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Caramel Crown CoffeeCake

A moist caramel "crown" tops this delicious bubble coffeecake.

 

This recipe is featured at Fake Ginger.

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This recipe makes One 10-inch Bundt coffeecake
Ingredients
Bread Flour4+1/2 to 5 cups
Sugar1/2 cup
Active Dry Yeast4+1/2 tsp
Salt1 tsp
Milk3/4 cup
Water1/2 cup
Shortening1/2 cup
Eggs2
FILLING
Packed brown sugar1+1/2 cups
Evaporated milk1/3 cup
Butter or margarine1/3 cup
Corn syrup2 TBSP
Flaked coconut1 cup
Chopped walnut or pecans1/2 cup
Directions

In large mixer bowl, combine 2 cups flour, yeast, sugar and salt; mix well. In saucepan, heat milk, water and shortening until warm (120°-130°F; shortening does not need to melt). Add to flour mixture. Add eggs. Blend at low speed until moistened; beat 3 minutes at medium speed. By hand, gradually stir in remaining flour to make a firm dough. Knead on floured surface until smooth and elastic, 5 to 8 minutes. Place dough in lightly oiled bowl and turn to grease top. Cover; let rise until dough tests ripe.
 

Prepare Filling: In medium saucepan, combine brown sugar, evaporated milk, butter and corn syrup. Cook over low heat, stirring occasionally, until sugar has dissolved and butter has melted; set aside.

Punch down dough. Divide into pieces the size of a walnut; shape each piece into a smooth ball. Pour one third of Filling into well greased 12-cup Bundt® pan. Sprinkle with half of coconut and walnuts. Place half of the balls in pan. Pour one third of Filling over balls; sprinkle with remaining coconut and walnuts. Add remaining balls; pour remaining Filling on top. Cover; let rise in warm place until indentation remains after lightly touching. Bake in preheated 375°F oven for 45 to 50 minutes until golden brown. Cool 10 minutes in pan; invert onto serving plate. Serve warm or cold.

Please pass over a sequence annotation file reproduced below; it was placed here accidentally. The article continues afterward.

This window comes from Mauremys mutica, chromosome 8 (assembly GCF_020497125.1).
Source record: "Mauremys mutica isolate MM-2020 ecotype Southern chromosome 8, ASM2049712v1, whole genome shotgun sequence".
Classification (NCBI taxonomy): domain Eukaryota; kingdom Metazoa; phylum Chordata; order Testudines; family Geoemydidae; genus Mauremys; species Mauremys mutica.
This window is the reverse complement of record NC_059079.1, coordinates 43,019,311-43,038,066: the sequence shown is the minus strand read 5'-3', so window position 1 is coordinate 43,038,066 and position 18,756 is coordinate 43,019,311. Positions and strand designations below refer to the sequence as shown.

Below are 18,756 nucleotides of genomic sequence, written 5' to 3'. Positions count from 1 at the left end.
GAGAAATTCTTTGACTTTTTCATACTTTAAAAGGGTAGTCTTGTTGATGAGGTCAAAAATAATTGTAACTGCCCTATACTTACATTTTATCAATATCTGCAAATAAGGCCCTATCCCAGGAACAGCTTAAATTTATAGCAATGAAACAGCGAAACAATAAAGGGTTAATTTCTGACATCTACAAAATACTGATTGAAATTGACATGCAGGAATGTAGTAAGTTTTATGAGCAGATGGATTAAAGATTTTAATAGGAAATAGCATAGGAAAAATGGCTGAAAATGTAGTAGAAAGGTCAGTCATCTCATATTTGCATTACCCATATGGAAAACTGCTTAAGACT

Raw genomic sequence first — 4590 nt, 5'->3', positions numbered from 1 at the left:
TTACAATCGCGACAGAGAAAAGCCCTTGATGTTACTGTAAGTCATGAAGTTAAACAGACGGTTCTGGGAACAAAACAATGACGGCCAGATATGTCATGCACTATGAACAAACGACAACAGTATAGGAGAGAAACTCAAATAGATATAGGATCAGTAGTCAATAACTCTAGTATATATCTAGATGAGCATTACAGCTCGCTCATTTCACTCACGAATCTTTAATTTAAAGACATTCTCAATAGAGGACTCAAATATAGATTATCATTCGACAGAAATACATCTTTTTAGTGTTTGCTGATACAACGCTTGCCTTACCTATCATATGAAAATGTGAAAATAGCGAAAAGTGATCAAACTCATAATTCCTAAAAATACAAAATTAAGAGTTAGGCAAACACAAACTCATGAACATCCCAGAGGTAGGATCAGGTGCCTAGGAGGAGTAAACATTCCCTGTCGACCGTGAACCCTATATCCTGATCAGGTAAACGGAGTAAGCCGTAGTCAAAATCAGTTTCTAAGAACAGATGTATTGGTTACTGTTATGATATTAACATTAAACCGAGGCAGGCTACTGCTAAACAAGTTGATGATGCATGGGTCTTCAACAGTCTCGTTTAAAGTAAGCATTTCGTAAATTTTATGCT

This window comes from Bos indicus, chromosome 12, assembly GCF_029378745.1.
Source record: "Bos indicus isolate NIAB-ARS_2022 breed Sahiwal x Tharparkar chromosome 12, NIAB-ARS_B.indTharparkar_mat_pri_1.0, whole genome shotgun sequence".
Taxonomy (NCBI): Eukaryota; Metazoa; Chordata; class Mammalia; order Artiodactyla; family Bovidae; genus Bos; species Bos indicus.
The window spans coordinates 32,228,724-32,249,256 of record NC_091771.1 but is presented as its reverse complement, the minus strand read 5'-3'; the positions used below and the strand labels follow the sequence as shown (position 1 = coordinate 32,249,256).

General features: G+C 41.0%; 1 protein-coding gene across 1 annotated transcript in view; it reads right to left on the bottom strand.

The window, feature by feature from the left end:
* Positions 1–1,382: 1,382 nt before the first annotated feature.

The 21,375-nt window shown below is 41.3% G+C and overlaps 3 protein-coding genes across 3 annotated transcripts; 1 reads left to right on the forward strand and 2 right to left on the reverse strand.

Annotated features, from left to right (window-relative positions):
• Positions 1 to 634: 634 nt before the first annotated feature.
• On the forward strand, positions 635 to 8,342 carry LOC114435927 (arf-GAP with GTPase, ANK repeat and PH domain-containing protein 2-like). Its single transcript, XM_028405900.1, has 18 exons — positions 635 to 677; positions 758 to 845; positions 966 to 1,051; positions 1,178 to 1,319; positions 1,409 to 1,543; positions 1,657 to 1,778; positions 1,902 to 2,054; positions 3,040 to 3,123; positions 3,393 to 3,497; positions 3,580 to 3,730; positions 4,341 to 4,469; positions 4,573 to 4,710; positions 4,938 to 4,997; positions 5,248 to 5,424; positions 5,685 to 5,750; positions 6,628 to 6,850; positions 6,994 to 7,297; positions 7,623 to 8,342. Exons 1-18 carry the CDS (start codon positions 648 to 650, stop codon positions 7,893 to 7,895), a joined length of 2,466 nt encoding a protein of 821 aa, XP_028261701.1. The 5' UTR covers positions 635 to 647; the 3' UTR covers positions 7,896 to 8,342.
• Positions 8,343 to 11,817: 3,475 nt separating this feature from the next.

You can substitute Instant (fast-rising) yeast for Active Dry Yeast. Traditional methods- replace 1:1. Expect your dough to rise faster; always let your dough rise until ‘ripe’. Bread Machines- use 1/2 tsp Instant yeast (or 3/4 tsp Active Dry yeast) per cup of flour in your recipe. Visit our Lessons in Yeast & Baking for more information.

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